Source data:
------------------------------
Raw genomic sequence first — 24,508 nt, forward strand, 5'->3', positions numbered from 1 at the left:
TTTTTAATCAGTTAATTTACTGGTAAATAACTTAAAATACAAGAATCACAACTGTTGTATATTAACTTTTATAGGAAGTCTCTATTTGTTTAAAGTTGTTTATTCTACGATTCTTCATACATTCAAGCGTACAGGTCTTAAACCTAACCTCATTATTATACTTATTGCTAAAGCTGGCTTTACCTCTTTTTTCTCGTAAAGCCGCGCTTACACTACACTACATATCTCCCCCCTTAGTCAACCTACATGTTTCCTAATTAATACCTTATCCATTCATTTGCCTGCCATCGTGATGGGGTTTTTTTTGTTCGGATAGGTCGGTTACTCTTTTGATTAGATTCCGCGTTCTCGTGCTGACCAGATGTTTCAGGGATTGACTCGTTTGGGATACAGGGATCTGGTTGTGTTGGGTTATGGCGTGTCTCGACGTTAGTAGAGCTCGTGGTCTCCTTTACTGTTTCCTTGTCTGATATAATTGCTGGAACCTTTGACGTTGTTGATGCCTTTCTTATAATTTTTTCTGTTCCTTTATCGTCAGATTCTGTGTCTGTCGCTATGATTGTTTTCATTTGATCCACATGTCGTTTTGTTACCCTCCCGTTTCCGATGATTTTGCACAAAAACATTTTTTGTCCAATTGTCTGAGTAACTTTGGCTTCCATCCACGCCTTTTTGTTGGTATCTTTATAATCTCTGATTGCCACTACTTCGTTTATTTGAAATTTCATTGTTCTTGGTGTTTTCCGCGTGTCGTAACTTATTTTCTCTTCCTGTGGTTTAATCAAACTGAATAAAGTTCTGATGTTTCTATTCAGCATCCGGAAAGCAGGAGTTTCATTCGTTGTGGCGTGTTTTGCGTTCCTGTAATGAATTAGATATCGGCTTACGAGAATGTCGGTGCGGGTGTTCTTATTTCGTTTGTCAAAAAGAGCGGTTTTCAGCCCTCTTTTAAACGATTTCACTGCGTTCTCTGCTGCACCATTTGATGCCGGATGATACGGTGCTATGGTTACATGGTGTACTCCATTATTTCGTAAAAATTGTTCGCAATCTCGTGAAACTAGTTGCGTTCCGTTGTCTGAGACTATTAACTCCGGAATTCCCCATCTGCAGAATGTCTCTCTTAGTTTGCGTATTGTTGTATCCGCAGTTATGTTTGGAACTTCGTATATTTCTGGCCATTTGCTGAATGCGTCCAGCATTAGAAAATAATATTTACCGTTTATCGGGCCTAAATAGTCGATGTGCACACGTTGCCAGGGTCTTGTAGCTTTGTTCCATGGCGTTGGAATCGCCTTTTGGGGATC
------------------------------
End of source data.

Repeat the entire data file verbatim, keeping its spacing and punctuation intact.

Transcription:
Raw genomic sequence first — 24,508 nt, forward strand, 5'->3', positions numbered from 1 at the left:
TTTTTAATCAGTTAATTTACTGGTAAATAACTTAAAATACAAGAATCACAACTGTTGTATATTAACTTTTATAGGAAGTCTCTATTTGTTTAAAGTTGTTTATTCTACGATTCTTCATACATTCAAGCGTACAGGTCTTAAACCTAACCTCATTATTATACTTATTGCTAAAGCTGGCTTTACCTCTTTTTTCTCGTAAAGCCGCGCTTACACTACACTACATATCTCCCCCCTTAGTCAACCTACATGTTTCCTAATTAATACCTTATCCATTCATTTGCCTGCCATCGTGATGGGGTTTTTTTTGTTCGGATAGGTCGGTTACTCTTTTGATTAGATTCCGCGTTCTCGTGCTGACCAGATGTTTCAGGGATTGACTCGTTTGGGATACAGGGATCTGGTTGTGTTGGGTTATGGCGTGTCTCGACGTTAGTAGAGCTCGTGGTCTCCTTTACTGTTTCCTTGTCTGATATAATTGCTGGAACCTTTGACGTTGTTGATGCCTTTCTTATAATTTTTTCTGTTCCTTTATCGTCAGATTCTGTGTCTGTCGCTATGATTGTTTTCATTTGATCCACATGTCGTTTTGTTACCCTCCCGTTTCCGATGATTTTGCACAAAAACATTTTTTGTCCAATTGTCTGAGTAACTTTGGCTTCCATCCACGCCTTTTTGTTGGTATCTTTATAATCTCTGATTGCCACTACTTCGTTTATTTGAAATTTCATTGTTCTTGGTGTTTTCCGCGTGTCGTAACTTATTTTCTCTTCCTGTGGTTTAATCAAACTGAATAAAGTTCTGATGTTTCTATTCAGCATCCGGAAAGCAGGAGTTTCATTCGTTGTGGCGTGTTTTGCGTTCCTGTAATGAATTAGATATCGGCTTACGAGAATGTCGGTGCGGGTGTTCTTATTTCGTTTGTCAAAAAGAGCGGTTTTCAGCCCTCTTTTAAACGATTTCACTGCGTTCTCTGCTGCACCATTTGATGCCGGATGATACGGTGCTATGGTTACATGGTGTACTCCATTATTTCGTAAAAATTGTTCGCAATCTCGTGAAACTAGTTGCGTTCCGTTGTCTGAGACTATTAACTCCGGAATTCCCCATCTGCAGAATGTCTCTCTTAGTTTGCGTATTGTTGTATCCGCAGTTATGTTTGGAACTTCGTATATTTCTGGCCATTTGCTGAATGCGTCCAGCATTAGAAAATAATATTTACCGTTTATCGGGCCTAAATAGTCGATGTGCACACGTTGCCAGGGTCTTGTAGCTTTGTTCCATGGCGTTGGAATCGCCTTTTGGGGATC